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Banana & Monkey

Improv group Vertical Imbalance explains how to be funny on the spot.

by Mary Cashiola

t the front of the bar at Kudzu's, Greg Childers is asking the audience for props Monty Hall-style. As veteran audience members begin rifling through their belongings, he focuses on a woman at the bar.

"Ma'am," he asks, "do you have a prop?"

"Only my husband," she laughs.

Moments later, her husband is on stage, wearing khaki shorts, a polo shirt, and a scared expression. Four members of improvisational comedy troupe Vertical Imbalance share the stage with him. They are playing the prop game -- each team of two improvisers gets an object they have never seen before and, taking turns, try to come up with as many different uses for it as they can.

This is the essence of improvisational comedy, taking suggestions from the audience -- Richard Nixon, tractors, projectile vomiting, a husband -- and inserting them into a game or scene. Hopefully in a way that makes the audience laugh.

To be able to do that, Childers, the founder of the group, says that an improviser has to be able to listen, have an outgoing personality, be quick on his feet, and have no fear of embarrassment.

"You have to know everything," says Warren Grantham, another member of the troupe. Because the audience can suggest anything, each improviser has to be prepared for any topic. As Childers puts it, "No individual is smarter than the entire audience."

Childers, who was a member of Comedy Zone's house troupe the Overton Square Pegs for four years before the club went out of business and the group disbanded, started Vertical Imbalance last year.

"I never lost the urge to do it [improv]," Childers says. "In October, I held auditions at the University of Memphis and found some very funny people." The group, which then held another audition after some of the original members dropped out, had its first performance in March.

Since then, Vertical Imbalance has garnered an audience of quite a few regulars, as well as the new faces they see every week. About 50 people show up for each performance, but the regulars are the ones who make the improvisers work.

For the prop game, for instance, Childers says, "The regulars know to bring props. We've got people hunting through their attics," bringing in lampshades, catcher's mitts, BB guns, and sprinkler toys.

"The more people come back, the more people try to stump us," Childers says.

Which is something the group welcomes.

"Anyone can do sex jokes and gross jokes," says Grantham. "And even when we're given that stuff, it's important to play to the top of your intelligence level."

"We'll take a filthy subject and do it with a spin; we'll try to look at it differently," says Childers. He cites an example when an audience member suggested someone's "big balls." Instead of going the obvious route, the group used the suggestion to do a gag about kids' toys.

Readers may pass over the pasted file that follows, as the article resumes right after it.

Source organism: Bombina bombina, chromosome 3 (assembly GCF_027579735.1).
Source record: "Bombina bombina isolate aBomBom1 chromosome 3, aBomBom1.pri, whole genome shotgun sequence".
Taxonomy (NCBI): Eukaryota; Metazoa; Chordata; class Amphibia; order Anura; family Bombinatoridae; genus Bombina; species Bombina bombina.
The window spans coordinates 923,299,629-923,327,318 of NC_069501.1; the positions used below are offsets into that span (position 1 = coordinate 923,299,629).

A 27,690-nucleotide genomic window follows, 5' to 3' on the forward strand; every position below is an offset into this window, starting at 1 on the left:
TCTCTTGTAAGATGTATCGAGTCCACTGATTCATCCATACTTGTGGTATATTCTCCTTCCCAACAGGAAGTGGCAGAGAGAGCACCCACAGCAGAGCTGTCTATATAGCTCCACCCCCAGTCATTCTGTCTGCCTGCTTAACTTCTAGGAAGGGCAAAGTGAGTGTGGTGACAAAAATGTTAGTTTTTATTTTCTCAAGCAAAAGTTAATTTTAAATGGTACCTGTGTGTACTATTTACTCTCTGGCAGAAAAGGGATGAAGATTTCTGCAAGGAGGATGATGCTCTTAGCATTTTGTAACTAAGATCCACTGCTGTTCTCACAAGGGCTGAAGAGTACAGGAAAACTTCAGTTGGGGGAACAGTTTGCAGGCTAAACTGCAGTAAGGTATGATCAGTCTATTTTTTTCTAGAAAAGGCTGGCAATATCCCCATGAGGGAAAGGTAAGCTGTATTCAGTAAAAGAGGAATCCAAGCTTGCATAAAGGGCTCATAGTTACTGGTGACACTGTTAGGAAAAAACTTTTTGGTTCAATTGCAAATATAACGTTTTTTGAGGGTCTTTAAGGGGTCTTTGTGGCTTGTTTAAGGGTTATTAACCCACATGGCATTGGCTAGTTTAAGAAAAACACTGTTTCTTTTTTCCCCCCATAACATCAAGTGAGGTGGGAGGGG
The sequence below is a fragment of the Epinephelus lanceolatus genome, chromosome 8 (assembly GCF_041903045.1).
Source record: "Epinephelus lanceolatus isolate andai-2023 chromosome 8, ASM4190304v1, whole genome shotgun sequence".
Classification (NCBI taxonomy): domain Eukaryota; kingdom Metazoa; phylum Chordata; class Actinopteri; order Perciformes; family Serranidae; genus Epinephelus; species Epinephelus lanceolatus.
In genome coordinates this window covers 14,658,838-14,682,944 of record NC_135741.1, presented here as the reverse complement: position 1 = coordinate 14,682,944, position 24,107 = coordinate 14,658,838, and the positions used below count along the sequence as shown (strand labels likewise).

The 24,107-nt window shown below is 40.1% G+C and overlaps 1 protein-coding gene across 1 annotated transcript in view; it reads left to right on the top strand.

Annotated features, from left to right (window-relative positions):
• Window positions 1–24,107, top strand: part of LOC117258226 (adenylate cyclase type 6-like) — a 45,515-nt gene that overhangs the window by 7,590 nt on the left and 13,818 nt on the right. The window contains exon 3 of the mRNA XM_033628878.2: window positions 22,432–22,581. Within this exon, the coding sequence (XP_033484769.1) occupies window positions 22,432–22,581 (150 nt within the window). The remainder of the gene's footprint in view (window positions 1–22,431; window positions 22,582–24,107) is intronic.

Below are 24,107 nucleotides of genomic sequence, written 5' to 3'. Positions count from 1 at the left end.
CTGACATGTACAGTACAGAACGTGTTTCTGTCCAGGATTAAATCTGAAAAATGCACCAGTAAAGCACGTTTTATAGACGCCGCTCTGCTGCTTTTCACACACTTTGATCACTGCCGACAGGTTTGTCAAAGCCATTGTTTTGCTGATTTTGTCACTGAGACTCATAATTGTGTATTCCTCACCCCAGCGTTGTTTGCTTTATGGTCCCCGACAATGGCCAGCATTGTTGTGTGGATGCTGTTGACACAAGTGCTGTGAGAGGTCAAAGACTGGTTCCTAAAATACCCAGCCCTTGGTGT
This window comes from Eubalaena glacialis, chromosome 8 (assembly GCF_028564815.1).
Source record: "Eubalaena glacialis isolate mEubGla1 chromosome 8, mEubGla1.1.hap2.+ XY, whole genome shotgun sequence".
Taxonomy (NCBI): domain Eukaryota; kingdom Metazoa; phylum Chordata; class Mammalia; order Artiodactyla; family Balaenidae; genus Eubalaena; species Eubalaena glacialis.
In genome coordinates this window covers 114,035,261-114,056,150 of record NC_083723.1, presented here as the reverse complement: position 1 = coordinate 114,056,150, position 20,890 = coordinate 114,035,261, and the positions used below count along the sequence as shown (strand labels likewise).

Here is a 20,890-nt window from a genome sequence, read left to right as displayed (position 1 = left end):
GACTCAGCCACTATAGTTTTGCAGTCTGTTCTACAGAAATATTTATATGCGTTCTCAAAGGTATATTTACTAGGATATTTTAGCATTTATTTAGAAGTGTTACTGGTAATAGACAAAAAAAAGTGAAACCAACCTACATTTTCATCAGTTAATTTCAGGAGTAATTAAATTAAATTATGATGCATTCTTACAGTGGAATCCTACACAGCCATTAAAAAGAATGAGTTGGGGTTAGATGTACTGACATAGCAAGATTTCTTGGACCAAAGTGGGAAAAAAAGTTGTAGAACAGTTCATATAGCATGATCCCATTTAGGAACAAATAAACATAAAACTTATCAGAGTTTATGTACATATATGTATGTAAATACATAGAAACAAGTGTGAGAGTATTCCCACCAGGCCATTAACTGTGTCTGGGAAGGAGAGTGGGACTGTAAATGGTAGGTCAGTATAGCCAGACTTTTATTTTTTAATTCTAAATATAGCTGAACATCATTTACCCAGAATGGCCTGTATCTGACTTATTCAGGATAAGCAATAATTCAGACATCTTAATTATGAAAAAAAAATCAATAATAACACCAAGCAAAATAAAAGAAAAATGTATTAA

To keep the show fresh, the group changes who plays each game, the order in which the games are played, and the games themselves.

"Each week we try to add a new game, so the audience is caught off guard," says Childers. The show's most recent addition is the musical styling of Miss Emily Marks. Marks, one of the newer members of the group, takes her guitar, as well as a subject and style of music suggested by the audience, into another room. Later she returns to perform the song she made up while the show continued. Recently the audience requested a heavy-metal song about bestiality. When Marks came back with the refrain, "Sex with my chicken is so fingerlicking ... good," most of the audience members quickly sang along.

But even with all the variety, the audience has its favorites. They seem to love Party Quirks, a game where one improviser is the host of the party and has to guess what strange quirks his "guests" have. Likewise, some words, like banana and monkey, tend to come up again and again, perhaps because of the troupe's own obsessions or just because of a word's inherent humor, like cheese.

"Cheese is always funny," says Childers.

"And processed meat," troupe member Shawn Peyton adds.

Then Grantham chimes in, "Group members also have a thing for midget porn."

Although Childers and Grantham have both done improv before, the other six members of the troupe haven't. The group practices "vigorously" once a week for a minimum of two hours, going over the past week's show: what worked, what didn't, which order worked best.

"I'm totally addicted to it," says Grantham. He says that there's nothing like getting a laugh, even if it's just a snicker from one person in the back of the room.

"Isn't life just an improvisation?" Childers asks. "We just do it on cue."

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